My new book, Atlantis: The Accidental Invasion, comes out tomorrow! Or today. I forget.
What I do know is that tonight, Monday, at 7 PM EST, I'll be talking about the book, writing, Atlantis, and more with the awesome folks at RJ Julia bookstore in Connecticut. Here’s the link:
SoCal friends, please save this Thursday night at 7:30 PM, when I'll be joining Bill Nye for an exclusive Earth Day chat through the Mysterious Galaxy bookstore.
OK, so why does this marketing-related, self-promotional post merit inclusion in a list of writing rules?
Because telling people your story or article or book exists, and is out there in some readable form, is really important.
This is something I had to learn. I kept it quiet when my fourth book, Dangerous Waters, was published. I'm not sure why. A crisis of self-confidence? Maybe. I liked the book. Still do. But I felt weird standing out on that street corner, spinning my sign, shouting for readers young and old to dive into my latest adventure. So I didn’t really tell anyone when the book hit stores.
Publishers aren't terribly fond of the top-secret book release. Which is totally understandable. When Apple spends years developing a new device, they don't say, Hey, how about we keep this a secret, and just kind of slip it out into stores without telling anyone?
Actually, that's a terrible example, since that would probably work.
The big musicians do that now, right?
As for the rest of us, though, we need to tell people our book or product or wrinkle-erasing eye cream is out in the market if we want it to have traction. Still, that's not the only reason I'm out here spinning my sign with this newsletter. I'm always trying to get better as a writer and storyteller, and for that, I need readers. I need to find out what people like and don't like. I need to keep the feedback loop humming.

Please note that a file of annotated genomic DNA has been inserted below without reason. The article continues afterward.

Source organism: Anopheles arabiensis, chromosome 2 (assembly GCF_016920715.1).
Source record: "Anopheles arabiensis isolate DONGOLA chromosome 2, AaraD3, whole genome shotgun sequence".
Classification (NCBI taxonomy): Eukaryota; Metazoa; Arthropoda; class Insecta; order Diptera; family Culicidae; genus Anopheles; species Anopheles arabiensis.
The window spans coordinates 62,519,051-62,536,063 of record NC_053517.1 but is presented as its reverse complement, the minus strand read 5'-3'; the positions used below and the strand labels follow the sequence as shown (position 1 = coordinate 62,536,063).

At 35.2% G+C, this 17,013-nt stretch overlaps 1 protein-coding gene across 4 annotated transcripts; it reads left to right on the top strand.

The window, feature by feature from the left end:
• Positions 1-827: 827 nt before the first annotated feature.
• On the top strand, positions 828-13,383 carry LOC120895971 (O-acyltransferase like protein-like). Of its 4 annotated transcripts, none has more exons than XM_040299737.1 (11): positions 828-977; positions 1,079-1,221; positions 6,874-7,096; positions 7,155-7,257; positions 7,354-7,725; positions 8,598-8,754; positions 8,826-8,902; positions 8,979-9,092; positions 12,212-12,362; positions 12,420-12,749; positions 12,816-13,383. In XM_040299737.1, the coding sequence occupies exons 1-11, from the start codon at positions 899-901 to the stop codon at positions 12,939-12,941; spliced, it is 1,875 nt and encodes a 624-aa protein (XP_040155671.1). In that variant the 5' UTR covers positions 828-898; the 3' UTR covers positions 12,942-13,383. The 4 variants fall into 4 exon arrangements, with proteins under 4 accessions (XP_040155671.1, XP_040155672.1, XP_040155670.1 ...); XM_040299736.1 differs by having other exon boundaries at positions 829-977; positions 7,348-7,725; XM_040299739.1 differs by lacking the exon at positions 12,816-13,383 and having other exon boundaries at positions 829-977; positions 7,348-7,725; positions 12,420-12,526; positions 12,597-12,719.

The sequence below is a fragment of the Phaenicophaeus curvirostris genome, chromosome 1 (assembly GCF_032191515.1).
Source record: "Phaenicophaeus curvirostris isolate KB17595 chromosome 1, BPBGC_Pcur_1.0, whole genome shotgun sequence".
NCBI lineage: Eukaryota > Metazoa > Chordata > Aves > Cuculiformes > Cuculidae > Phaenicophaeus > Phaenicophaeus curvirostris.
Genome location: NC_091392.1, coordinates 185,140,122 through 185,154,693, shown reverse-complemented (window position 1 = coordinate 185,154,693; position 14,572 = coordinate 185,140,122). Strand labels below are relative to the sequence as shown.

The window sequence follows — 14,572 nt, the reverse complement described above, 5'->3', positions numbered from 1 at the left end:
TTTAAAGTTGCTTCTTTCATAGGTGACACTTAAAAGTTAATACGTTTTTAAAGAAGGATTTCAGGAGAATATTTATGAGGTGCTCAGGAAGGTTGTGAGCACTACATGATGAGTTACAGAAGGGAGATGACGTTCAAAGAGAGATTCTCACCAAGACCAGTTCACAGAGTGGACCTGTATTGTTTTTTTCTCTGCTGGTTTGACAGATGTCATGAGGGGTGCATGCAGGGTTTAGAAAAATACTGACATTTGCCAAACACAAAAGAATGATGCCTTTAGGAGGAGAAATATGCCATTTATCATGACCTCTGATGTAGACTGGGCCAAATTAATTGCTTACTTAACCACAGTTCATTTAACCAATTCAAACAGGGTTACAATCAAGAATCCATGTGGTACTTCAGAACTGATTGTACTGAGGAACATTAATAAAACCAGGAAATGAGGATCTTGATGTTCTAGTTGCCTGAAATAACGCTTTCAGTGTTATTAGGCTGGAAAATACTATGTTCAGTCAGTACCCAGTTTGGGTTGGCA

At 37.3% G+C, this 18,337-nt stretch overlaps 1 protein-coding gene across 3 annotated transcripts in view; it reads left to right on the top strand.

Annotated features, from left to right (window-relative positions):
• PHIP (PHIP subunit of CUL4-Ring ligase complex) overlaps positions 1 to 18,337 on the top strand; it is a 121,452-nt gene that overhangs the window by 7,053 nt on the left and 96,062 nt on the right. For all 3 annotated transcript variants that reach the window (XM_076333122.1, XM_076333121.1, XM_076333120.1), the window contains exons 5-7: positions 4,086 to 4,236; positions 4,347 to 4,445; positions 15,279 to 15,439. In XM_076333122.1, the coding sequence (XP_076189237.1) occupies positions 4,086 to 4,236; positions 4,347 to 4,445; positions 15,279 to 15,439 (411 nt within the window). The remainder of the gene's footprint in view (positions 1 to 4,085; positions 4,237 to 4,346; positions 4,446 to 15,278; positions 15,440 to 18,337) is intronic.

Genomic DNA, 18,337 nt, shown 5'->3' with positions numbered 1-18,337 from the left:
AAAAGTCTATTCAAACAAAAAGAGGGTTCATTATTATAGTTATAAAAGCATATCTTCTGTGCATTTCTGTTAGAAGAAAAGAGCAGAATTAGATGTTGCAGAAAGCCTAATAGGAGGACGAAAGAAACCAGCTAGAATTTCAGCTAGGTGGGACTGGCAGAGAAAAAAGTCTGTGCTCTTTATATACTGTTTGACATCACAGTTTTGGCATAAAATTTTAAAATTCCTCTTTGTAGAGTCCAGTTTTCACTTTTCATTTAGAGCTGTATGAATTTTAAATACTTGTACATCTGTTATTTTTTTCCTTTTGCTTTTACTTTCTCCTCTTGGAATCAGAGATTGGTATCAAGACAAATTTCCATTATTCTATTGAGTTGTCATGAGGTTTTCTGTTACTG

When my first book, The Wages of Genius, was published, I discovered that around half the people hated the main character and narrator. OK. Definitely hadn’t considered that possibility. But it was a good lesson - if you’re going to ask people to spend a few hours with your story, you’re better off making the narrator or main character likeable, or relatable. No one wants to hang out for five hours with someone self-absorbed.
My third book, Fish, taught me to pay attention to those secondary characters - the supporting actors in your movie. I was all caught up with the main character, Fish, and the villains. But most young readers actually identified with one of the other young pirates - Nate, Nora, Daniel. This should have been obvious - the best friends in romantic comedies are always the best characters - but it was a good reminder.
As I believe I mentioned in a previous post, I’ve never been too keen on scenic descriptions in novels - as a reader I want to know what people are thinking, feeling, and doing - but when people started reading Dangerous Waters, I realized that most readers love this stuff. Took me a few books to figure that out, but I get it now, and work at that in all my novels. In the new novel, I’m particularly proud of the descriptions of Edgeland, one of the cities in Atlantis. I hope that when you or your kids, students, or grandkids read these scenes, they’ll feel like they’re actually there in that strange world, walking alongside Lewis, Kaya, Hanna, and the Professor, experiencing that wonder.
So, the lesson: Tell them about it. Readers, consumers, users, etc. Get that feedback loop circulating. Take hints and critiques and compliments and use them to get better.
Oh, and sign up for tonight’s free event if you can. And thank you for reading!
(Exclamation points in the next one. Promise.)